One concern facing Canadian securitization is the reducing amount of credit enhancement available in the domestic marketplace, caused in part by downgrades of numerous potential enhancers and in part by capital restraints causing others to stop offering ABS credit support. This void is beginning to be filled by financial guaranty insurers, not Canadian entities since OSFI is currently uncomfortable with the risk posed by financial guarantee insurance, but by U.S. and other non-resident monolines that have begun to provide cross-border support to a number of Canadian ABS transactions and programs. The documentation is complex - it must be structured to ensure compliance by the non-resident (and non-licensed) insurer with Canadian federal and provincial insurance legislation, and should contain an appropriate allocation of responsibility for applicable withholding, excise, income and insurance premium taxes.
While elaborate cross-border structures are currently allowing Canadian securitizations to benefit from off-shore financial guaranty insurance, a simpler solution may be at hand. Discussions with OSFI are under way to devise an acceptable means of permitting domestic insurers to provide this insurance without putting policyholders at risk. Similar discussions with provincial insurance regulators have also been positive. As a result of these initiatives, there may soon be a significant increase in the use of financial guaranty insurance policies to support Canadian ABS transactions.
A continuing irritant in the Canadian capital markets has been the existence of 13 securities regulators (one for each province and territory), each of which must vet public offering documents, including those relating to ABS transactions. The resultant time and cost inefficiencies have been a source of complaint for many years, and have more recently raised the spectre of federal pre-emption. Due at least in part to a desire to retain jurisdiction, provincial and territorial regulators are seriously considering the development of common securities legislation, with one result being the ability to offer securities throughout Canada following approval by a single provincial regulator. Anything that reduces time delays and costs can only be beneficial for the continuing development of Canadian securitization.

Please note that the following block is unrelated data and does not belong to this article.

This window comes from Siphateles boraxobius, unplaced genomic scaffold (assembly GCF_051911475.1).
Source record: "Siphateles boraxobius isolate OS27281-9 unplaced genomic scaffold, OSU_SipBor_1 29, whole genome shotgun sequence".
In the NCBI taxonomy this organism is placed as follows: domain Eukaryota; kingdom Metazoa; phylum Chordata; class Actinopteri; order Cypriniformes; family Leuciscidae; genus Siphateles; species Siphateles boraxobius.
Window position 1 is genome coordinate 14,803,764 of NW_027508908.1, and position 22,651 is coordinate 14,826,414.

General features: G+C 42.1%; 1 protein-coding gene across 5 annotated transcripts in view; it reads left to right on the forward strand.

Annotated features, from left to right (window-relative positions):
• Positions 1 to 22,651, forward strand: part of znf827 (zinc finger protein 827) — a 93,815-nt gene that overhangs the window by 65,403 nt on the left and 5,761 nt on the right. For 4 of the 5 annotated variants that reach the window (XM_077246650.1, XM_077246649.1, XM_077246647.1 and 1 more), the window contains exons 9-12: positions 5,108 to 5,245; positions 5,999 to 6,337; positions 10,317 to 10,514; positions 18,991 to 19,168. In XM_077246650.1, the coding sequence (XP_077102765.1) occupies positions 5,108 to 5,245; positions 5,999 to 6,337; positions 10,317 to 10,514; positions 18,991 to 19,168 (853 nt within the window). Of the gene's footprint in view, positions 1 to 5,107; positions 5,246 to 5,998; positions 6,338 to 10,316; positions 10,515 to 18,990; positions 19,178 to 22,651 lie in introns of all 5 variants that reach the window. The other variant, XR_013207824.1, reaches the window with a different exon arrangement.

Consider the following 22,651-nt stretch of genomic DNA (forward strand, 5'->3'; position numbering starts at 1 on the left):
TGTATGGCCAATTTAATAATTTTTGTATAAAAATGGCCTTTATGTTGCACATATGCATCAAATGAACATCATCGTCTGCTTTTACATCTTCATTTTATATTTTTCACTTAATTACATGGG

As at year-end, Canada and the U.S. continue to move towards the elimination of withholding tax on cross-border payments of interest. Once the necessary tax treaty amendment is finalized and ratified, the current 10% withholding tax levied on interest paid by Canadians to U.S. residents will be reduced to zero. This could have a considerable effect on the Canadian securitization market. Although trade receivables (which do not bear interest), and certain long-term debt obligations (for which there is a withholding tax exemption), are currently being securitized in the U.S. capital markets, Canada's 10% withholding tax creates an uneconomic barrier to the securitization of billions of dollars of residential mortgages, credit card and other consumer obligations, equipment lease rentals, and short-term corporate obligations. As well, the conservative nature of Canadian investors, which by and large have a strong preference for triple-A product, may stand in the way of the domestic securitization of asset classes that require significant subordinate tranches. Removing withholding tax will make available to Canadian originators the much deeper and broader U.S. investor class. If the Australian experience is any gauge, the elimination of Canadian withholding tax should lead to a significant amount of strongly underwritten Canadian receivables being securitized in the U.S. capital markets.